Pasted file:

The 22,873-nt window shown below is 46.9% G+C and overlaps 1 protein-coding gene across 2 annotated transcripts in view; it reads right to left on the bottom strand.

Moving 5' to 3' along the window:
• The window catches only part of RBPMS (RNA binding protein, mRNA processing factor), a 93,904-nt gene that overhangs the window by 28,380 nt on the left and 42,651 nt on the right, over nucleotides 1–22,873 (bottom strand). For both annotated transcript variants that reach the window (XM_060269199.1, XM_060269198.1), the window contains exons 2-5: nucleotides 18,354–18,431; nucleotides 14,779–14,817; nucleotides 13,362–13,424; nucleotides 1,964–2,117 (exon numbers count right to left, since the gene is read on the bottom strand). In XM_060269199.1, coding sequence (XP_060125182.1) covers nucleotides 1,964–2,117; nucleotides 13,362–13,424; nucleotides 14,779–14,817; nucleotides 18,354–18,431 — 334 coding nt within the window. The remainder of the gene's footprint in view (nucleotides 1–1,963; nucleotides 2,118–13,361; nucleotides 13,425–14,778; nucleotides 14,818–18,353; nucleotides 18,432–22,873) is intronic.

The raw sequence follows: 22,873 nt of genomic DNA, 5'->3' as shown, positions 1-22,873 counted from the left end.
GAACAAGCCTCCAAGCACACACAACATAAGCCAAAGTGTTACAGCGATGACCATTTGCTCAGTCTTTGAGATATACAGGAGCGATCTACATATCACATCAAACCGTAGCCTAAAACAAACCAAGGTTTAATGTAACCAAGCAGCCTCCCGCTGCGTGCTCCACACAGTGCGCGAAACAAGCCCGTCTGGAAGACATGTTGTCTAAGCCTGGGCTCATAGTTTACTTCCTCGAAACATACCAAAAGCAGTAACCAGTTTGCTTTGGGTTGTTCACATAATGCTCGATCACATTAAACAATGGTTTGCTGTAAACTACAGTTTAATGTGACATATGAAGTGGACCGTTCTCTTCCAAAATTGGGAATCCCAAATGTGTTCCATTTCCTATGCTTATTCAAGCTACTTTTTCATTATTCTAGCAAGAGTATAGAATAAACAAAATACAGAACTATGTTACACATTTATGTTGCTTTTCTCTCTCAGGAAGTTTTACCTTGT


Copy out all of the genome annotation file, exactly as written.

The 22,873-nt window shown below is 46.9% G+C and overlaps 1 protein-coding gene across 2 annotated transcripts in view; it reads right to left on the bottom strand.

Moving 5' to 3' along the window:
• The window catches only part of RBPMS (RNA binding protein, mRNA processing factor), a 93,904-nt gene that overhangs the window by 28,380 nt on the left and 42,651 nt on the right, over nucleotides 1–22,873 (bottom strand). For both annotated transcript variants that reach the window (XM_060269199.1, XM_060269198.1), the window contains exons 2-5: nucleotides 18,354–18,431; nucleotides 14,779–14,817; nucleotides 13,362–13,424; nucleotides 1,964–2,117 (exon numbers count right to left, since the gene is read on the bottom strand). In XM_060269199.1, coding sequence (XP_060125182.1) covers nucleotides 1,964–2,117; nucleotides 13,362–13,424; nucleotides 14,779–14,817; nucleotides 18,354–18,431 — 334 coding nt within the window. The remainder of the gene's footprint in view (nucleotides 1–1,963; nucleotides 2,118–13,361; nucleotides 13,425–14,778; nucleotides 14,818–18,353; nucleotides 18,432–22,873) is intronic.

The raw sequence follows: 22,873 nt of genomic DNA, 5'->3' as shown, positions 1-22,873 counted from the left end.
GAACAAGCCTCCAAGCACACACAACATAAGCCAAAGTGTTACAGCGATGACCATTTGCTCAGTCTTTGAGATATACAGGAGCGATCTACATATCACATCAAACCGTAGCCTAAAACAAACCAAGGTTTAATGTAACCAAGCAGCCTCCCGCTGCGTGCTCCACACAGTGCGCGAAACAAGCCCGTCTGGAAGACATGTTGTCTAAGCCTGGGCTCATAGTTTACTTCCTCGAAACATACCAAAAGCAGTAACCAGTTTGCTTTGGGTTGTTCACATAATGCTCGATCACATTAAACAATGGTTTGCTGTAAACTACAGTTTAATGTGACATATGAAGTGGACCGTTCTCTTCCAAAATTGGGAATCCCAAATGTGTTCCATTTCCTATGCTTATTCAAGCTACTTTTTCATTATTCTAGCAAGAGTATAGAATAAACAAAATACAGAACTATGTTACACATTTATGTTGCTTTTCTCTCTCAGGAAGTTTTACCTTGT